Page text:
Category Archives: SHA policy

These posts are discussions of policies that have not – or had not when posted – been adopted as our policy.

The SHA is committed to NHS care, free at the point of use and funded out of general taxation, provided by public bodies. We challenge austerity which we agree is a political choice not an economic necessity.

We recognise that the devolved nations make their own policies. These draft policies apply mainly to England.

A NATIONAL HEALTH AND CARE SERVICE

We call on Labour to bring together our separate health and social care systems to become one unified care system driven by the political values and professional / organisational principles that underpin the NHS. This can be achieved by a gradual, non-disruptive process.

The political values needed are:

  • a system with national standards;

  • funded from progressive taxation;

  • delivered by locally accountable bodies that rely on committed staff many of whom have professional training and professionally established responsibilities;

  • evidence based policies
  • relying on the notion of “co-production” between service users and professional staff – people playing an active role in their care and professionals welcoming, respecting and responding to that role.

We call on Labour to adequately fund the National Health and Care Service, reaching the upper quartile of EU average spend, so that it provides a comprehensive service.

Discussion paper on NHS Governance

AN END TO PRIVATISATION

We call on Labour to restore the duty of the Secretary of State to deliver a comprehensive, universal, publicly provided and managed NHS, meeting clinical need, free at the point of use and funded out of general taxation, provided by public bodies. This needs to be achieved with as little disruption as possible.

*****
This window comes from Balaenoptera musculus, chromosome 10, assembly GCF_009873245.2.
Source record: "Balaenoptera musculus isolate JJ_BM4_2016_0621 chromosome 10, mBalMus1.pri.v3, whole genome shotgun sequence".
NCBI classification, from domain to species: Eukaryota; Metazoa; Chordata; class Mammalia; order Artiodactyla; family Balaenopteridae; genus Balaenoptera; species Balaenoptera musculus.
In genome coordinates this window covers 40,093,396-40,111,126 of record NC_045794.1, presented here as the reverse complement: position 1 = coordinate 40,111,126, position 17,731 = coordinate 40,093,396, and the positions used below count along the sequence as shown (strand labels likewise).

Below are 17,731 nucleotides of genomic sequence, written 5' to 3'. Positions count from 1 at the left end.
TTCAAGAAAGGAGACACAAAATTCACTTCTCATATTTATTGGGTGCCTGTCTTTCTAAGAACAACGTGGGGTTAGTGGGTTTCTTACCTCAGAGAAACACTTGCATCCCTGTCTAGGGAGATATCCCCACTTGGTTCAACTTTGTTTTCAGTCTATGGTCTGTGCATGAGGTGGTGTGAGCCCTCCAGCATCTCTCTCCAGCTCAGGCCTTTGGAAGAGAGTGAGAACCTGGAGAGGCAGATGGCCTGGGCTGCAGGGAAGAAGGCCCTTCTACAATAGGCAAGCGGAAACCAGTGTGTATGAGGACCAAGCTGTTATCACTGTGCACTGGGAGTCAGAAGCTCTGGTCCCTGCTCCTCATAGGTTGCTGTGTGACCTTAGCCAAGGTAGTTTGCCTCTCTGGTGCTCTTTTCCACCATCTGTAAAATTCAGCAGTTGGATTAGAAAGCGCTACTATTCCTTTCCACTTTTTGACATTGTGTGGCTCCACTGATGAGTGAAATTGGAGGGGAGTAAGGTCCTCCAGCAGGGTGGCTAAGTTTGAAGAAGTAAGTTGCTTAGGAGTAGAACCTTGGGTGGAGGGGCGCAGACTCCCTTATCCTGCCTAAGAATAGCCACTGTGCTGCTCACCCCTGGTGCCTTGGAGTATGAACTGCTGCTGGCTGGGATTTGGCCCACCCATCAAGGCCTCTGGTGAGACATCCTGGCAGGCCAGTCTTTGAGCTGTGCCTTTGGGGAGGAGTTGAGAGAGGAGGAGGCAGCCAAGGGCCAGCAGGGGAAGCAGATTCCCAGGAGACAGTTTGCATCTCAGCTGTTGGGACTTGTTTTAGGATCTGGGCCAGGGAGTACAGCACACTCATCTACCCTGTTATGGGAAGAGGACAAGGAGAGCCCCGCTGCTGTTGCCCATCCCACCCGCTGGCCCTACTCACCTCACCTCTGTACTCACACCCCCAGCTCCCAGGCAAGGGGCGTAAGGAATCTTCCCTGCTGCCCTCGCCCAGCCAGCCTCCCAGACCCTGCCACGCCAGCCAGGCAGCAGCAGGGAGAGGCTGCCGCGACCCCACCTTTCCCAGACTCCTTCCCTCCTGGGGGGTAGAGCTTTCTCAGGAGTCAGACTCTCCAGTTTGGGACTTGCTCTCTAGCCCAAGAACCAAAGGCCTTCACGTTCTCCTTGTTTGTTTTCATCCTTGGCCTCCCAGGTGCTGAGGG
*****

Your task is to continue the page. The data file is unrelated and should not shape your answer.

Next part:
The SHA wants to eliminate the private sector except in exceptional and transient circumstances. This needs to be achieved with as little disruption as possible.

The NHS Bill 2016-17 provides a model for legislation in the first weeks of a Labour Government. Legislation should include the relief of NHS bodies from PFI debt.

Commissioning will be replaced by planning, based on needs and assets assessment.  Wales and Scotland offer excellent examples. Planning must be separate from provision and free of any form of conflict of interest or undue influence. Planning functions must be democratically accountable and cannot be given to the private sector under any circumstances.

The NHS will no longer regard Foundation Trusts as free-standing competitive corporations. Foundation Trusts will be reintegrated into the NHS family.

New Models of Care

The NHS England Accountable Care System has created 44+ local health services to replace England’s NHS, bypassing Parliamentary debate. Accountable Care Systems will provide limited services on restricted budgets. We can already see the effects of such austerity, with the long term increase in life expectancy stalled since 2010.  These New Models of Care and the government’s NHS asset sell-off result directly from the 5 Year Forward View currently being implemented via ‘Sustainability and Transformation Partnerships’. We therefore call on the Party to reject the 5 Year Forward View in its totality.

SHA supports the commitment to restore our NHS by reversing privatisation and halting Sustainability and Transformation Partnerships. This demands more than amending the 2012 Health & Social Care Act; we must restore our fully-funded, comprehensive, universal, publicly-provided and owned NHS without user charges, using the NHS Bill (2016-17) as a legislative starting point.

Discussion document on Enduring Aims and Principles

ADDRESSING THE SOCIAL DETERMINANTS OF HEALTH

Addressing the social determinants of health is the foundation for health and wellbeing. Access to clean water and safe waste disposal; social and affordable housing which provides enough space, affordable and efficient heating; clean air, indoors and outdoors; good education to achieve universal literacy and numeracy; jobs that protect health and ensure adequate income; and an environment which promotes healthy transport, green spaces and public amenities should all become elements in a holistic approach to public health.